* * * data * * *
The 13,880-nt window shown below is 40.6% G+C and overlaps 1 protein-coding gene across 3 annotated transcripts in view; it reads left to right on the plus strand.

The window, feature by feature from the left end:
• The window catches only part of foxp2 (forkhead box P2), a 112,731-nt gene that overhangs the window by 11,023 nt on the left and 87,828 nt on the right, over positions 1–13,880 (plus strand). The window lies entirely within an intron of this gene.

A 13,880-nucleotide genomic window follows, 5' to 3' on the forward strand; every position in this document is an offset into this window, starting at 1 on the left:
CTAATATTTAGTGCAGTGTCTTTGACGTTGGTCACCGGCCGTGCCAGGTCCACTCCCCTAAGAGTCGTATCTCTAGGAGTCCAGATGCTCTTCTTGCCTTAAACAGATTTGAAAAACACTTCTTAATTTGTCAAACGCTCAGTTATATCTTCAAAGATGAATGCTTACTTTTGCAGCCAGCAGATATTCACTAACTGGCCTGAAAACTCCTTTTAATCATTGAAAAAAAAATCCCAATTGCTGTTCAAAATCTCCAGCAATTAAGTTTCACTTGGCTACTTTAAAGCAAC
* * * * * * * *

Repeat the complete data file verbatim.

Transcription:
The 13,880-nt window shown below is 40.6% G+C and overlaps 1 protein-coding gene across 3 annotated transcripts in view; it reads left to right on the plus strand.

The window, feature by feature from the left end:
• The window catches only part of foxp2 (forkhead box P2), a 112,731-nt gene that overhangs the window by 11,023 nt on the left and 87,828 nt on the right, over positions 1–13,880 (plus strand). The window lies entirely within an intron of this gene.

A 13,880-nucleotide genomic window follows, 5' to 3' on the forward strand; every position in this document is an offset into this window, starting at 1 on the left:
CTAATATTTAGTGCAGTGTCTTTGACGTTGGTCACCGGCCGTGCCAGGTCCACTCCCCTAAGAGTCGTATCTCTAGGAGTCCAGATGCTCTTCTTGCCTTAAACAGATTTGAAAAACACTTCTTAATTTGTCAAACGCTCAGTTATATCTTCAAAGATGAATGCTTACTTTTGCAGCCAGCAGATATTCACTAACTGGCCTGAAAACTCCTTTTAATCATTGAAAAAAAAATCCCAATTGCTGTTCAAAATCTCCAGCAATTAAGTTTCACTTGGCTACTTTAAAGCAAC